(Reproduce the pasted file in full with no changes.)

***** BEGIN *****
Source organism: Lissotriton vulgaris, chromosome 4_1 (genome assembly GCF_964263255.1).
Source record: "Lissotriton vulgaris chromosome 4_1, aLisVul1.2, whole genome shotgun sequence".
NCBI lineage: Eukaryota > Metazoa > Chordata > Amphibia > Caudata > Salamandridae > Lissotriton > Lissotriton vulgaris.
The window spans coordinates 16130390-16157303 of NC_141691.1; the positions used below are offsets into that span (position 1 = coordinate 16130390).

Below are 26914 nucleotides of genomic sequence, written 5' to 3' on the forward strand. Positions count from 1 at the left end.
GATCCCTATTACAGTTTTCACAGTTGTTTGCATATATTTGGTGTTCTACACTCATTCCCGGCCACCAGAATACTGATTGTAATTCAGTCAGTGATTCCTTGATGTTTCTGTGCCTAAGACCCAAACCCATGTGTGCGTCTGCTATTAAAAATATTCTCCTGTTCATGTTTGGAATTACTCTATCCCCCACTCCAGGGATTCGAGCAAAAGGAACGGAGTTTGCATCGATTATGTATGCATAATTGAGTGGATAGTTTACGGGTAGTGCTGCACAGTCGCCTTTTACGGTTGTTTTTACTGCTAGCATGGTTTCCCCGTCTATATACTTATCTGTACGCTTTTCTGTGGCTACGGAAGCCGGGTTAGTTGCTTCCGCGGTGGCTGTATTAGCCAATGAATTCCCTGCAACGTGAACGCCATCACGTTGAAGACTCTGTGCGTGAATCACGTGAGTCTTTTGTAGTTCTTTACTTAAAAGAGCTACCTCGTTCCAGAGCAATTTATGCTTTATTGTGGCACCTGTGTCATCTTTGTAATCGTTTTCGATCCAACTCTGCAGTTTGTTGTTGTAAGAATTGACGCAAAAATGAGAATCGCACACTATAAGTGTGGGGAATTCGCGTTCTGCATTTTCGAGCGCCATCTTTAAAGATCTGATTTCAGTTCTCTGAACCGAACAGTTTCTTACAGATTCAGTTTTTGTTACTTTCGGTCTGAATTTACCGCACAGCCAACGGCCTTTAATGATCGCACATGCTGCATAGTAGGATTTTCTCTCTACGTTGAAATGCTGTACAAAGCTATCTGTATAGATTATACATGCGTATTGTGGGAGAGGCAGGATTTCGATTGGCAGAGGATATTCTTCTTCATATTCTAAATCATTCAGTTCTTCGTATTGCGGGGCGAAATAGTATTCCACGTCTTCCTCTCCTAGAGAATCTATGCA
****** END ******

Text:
Source organism: Lissotriton vulgaris, chromosome 4_1 (genome assembly GCF_964263255.1).
Source record: "Lissotriton vulgaris chromosome 4_1, aLisVul1.2, whole genome shotgun sequence".
NCBI lineage: Eukaryota > Metazoa > Chordata > Amphibia > Caudata > Salamandridae > Lissotriton > Lissotriton vulgaris.
The window spans coordinates 16130390-16157303 of NC_141691.1; the positions used below are offsets into that span (position 1 = coordinate 16130390).

Below are 26914 nucleotides of genomic sequence, written 5' to 3' on the forward strand. Positions count from 1 at the left end.
GATCCCTATTACAGTTTTCACAGTTGTTTGCATATATTTGGTGTTCTACACTCATTCCCGGCCACCAGAATACTGATTGTAATTCAGTCAGTGATTCCTTGATGTTTCTGTGCCTAAGACCCAAACCCATGTGTGCGTCTGCTATTAAAAATATTCTCCTGTTCATGTTTGGAATTACTCTATCCCCCACTCCAGGGATTCGAGCAAAAGGAACGGAGTTTGCATCGATTATGTATGCATAATTGAGTGGATAGTTTACGGGTAGTGCTGCACAGTCGCCTTTTACGGTTGTTTTTACTGCTAGCATGGTTTCCCCGTCTATATACTTATCTGTACGCTTTTCTGTGGCTACGGAAGCCGGGTTAGTTGCTTCCGCGGTGGCTGTATTAGCCAATGAATTCCCTGCAACGTGAACGCCATCACGTTGAAGACTCTGTGCGTGAATCACGTGAGTCTTTTGTAGTTCTTTACTTAAAAGAGCTACCTCGTTCCAGAGCAATTTATGCTTTATTGTGGCACCTGTGTCATCTTTGTAATCGTTTTCGATCCAACTCTGCAGTTTGTTGTTGTAAGAATTGACGCAAAAATGAGAATCGCACACTATAAGTGTGGGGAATTCGCGTTCTGCATTTTCGAGCGCCATCTTTAAAGATCTGATTTCAGTTCTCTGAACCGAACAGTTTCTTACAGATTCAGTTTTTGTTACTTTCGGTCTGAATTTACCGCACAGCCAACGGCCTTTAATGATCGCACATGCTGCATAGTAGGATTTTCTCTCTACGTTGAAATGCTGTACAAAGCTATCTGTATAGATTATACATGCGTATTGTGGGAGAGGCAGGATTTCGATTGGCAGAGGATATTCTTCTTCATATTCTAAATCATTCAGTTCTTCGTATTGCGGGGCGAAATAGTATTCCACGTCTTCCTCTCCTAGAGAATCTATGCA